Heavy rains trigger flooding in parts of war-torn country, affecting internally displaced people and damaging buildings.
At least 17 people, including eight children, have been killed in flash floods and by lightning in Yemen’s northern Marib region, health authorities said.
The violent storms have added to the woes of the war-torn country, which the United Nations has described as the world’s worst humanitarian crisis.
Five years of conflict have left much of the impoverished country in ruins.
“Sixteen people drowned and another person was killed after being struck by lightning,” local health authorities said in a statement on Tuesday.
Recent storms have hit other provinces, including the capital Sanaa, Amran, Hodeidah, Taiz, Saada and Hadramout.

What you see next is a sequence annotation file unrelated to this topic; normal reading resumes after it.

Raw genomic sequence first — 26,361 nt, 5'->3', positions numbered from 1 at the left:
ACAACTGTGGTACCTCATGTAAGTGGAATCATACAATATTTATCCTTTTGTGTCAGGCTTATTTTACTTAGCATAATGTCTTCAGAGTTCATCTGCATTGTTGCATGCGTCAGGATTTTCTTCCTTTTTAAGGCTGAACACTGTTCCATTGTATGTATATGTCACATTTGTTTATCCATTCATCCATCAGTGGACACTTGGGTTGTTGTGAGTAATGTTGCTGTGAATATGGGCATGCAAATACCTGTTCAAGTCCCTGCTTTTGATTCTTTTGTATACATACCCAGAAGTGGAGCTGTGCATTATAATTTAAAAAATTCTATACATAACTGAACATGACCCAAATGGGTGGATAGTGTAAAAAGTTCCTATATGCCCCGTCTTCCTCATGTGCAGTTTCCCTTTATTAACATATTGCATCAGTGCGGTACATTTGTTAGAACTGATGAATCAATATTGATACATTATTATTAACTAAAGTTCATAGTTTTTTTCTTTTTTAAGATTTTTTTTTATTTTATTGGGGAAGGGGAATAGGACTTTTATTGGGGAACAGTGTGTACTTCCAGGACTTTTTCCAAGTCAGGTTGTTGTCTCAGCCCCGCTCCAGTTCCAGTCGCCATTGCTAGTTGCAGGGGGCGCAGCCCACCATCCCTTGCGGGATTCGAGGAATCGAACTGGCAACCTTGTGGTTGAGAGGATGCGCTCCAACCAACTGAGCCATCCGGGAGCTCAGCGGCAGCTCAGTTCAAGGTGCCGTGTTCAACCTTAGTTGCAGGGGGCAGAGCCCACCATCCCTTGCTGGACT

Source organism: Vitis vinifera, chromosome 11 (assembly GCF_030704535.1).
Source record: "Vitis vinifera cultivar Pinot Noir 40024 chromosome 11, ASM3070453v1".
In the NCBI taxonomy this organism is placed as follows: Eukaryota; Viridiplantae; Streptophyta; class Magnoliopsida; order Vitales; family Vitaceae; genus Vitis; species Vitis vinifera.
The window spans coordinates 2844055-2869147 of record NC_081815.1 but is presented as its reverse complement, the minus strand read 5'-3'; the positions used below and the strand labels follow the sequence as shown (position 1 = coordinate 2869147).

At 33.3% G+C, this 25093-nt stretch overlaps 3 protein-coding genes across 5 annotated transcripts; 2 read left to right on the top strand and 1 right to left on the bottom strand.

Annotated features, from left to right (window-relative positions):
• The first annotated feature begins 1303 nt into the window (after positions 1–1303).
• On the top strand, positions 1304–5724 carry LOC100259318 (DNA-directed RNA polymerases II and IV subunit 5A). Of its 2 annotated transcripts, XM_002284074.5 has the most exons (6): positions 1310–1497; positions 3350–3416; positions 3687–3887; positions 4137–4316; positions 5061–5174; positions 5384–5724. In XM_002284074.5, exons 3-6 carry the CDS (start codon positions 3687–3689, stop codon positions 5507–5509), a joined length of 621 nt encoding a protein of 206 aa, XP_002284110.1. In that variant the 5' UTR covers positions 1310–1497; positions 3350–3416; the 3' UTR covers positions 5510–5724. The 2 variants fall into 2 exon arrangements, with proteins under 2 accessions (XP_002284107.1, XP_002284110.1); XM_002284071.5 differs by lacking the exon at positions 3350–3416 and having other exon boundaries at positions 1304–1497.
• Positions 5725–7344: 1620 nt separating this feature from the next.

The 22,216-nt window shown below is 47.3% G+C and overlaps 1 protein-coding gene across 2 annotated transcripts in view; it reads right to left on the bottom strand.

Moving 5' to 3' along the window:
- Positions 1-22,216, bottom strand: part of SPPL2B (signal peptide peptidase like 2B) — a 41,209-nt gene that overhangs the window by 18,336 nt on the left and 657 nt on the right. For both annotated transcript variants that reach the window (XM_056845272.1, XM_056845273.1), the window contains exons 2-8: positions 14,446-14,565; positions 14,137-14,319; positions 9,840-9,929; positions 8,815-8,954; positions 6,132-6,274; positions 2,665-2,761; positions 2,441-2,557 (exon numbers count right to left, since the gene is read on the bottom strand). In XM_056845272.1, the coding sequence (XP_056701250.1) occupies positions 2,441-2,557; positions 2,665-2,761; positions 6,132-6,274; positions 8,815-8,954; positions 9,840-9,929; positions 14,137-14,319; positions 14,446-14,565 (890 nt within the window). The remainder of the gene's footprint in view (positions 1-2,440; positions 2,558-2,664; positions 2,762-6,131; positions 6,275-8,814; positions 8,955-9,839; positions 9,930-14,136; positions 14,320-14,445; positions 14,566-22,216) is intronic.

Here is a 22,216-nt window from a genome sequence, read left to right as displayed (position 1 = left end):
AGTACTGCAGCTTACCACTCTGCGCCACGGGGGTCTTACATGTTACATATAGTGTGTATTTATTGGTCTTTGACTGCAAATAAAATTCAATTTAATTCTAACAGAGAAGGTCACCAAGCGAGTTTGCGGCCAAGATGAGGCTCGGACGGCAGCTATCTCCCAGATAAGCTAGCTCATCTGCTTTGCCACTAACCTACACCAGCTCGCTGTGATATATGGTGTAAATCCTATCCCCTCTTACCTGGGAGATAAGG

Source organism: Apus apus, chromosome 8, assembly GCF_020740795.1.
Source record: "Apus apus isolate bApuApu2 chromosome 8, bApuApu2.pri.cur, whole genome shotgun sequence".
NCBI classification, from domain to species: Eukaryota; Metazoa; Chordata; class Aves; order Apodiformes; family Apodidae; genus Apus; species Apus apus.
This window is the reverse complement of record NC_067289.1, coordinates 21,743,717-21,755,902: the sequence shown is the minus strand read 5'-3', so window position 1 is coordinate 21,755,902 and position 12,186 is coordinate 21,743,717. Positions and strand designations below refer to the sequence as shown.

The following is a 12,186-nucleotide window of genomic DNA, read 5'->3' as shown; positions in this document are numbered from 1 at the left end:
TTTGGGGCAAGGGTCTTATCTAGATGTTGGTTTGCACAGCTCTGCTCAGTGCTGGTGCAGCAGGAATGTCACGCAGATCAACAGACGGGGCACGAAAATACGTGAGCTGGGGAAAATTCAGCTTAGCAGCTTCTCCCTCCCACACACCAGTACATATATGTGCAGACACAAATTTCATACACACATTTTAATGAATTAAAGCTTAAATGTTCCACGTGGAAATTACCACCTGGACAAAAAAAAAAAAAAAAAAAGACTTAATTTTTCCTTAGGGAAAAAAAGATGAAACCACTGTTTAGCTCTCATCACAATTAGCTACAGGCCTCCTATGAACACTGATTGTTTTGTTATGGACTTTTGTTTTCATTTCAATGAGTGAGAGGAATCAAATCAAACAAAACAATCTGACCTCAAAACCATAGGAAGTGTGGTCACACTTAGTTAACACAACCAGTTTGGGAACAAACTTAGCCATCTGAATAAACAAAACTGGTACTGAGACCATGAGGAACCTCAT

Dozens of homes and hundreds of tents for the displaced have been destroyed, according to the authorities.
Meanwhile, the official Saba news agency reported that floodwaters swelling the reservoir of the Marib dam, built in 1986, have raised concerns it might collapse.
It said the government had called for “quick solutions to face potential dangers over the continuous flooding of the Marib dam”.
Sanaa has an average August rainfall of about 77mm (three inches). Weather forecasters say that some areas could see another 40-60mm (1.6-2.4 inches) by the end of the week, which is likely to make the flooding even worse in places.
This is the wettest time of the year for western Yemen, and more heavy showers are forecast over the next few days. They should then become a little lighter and less frequent by the weekend.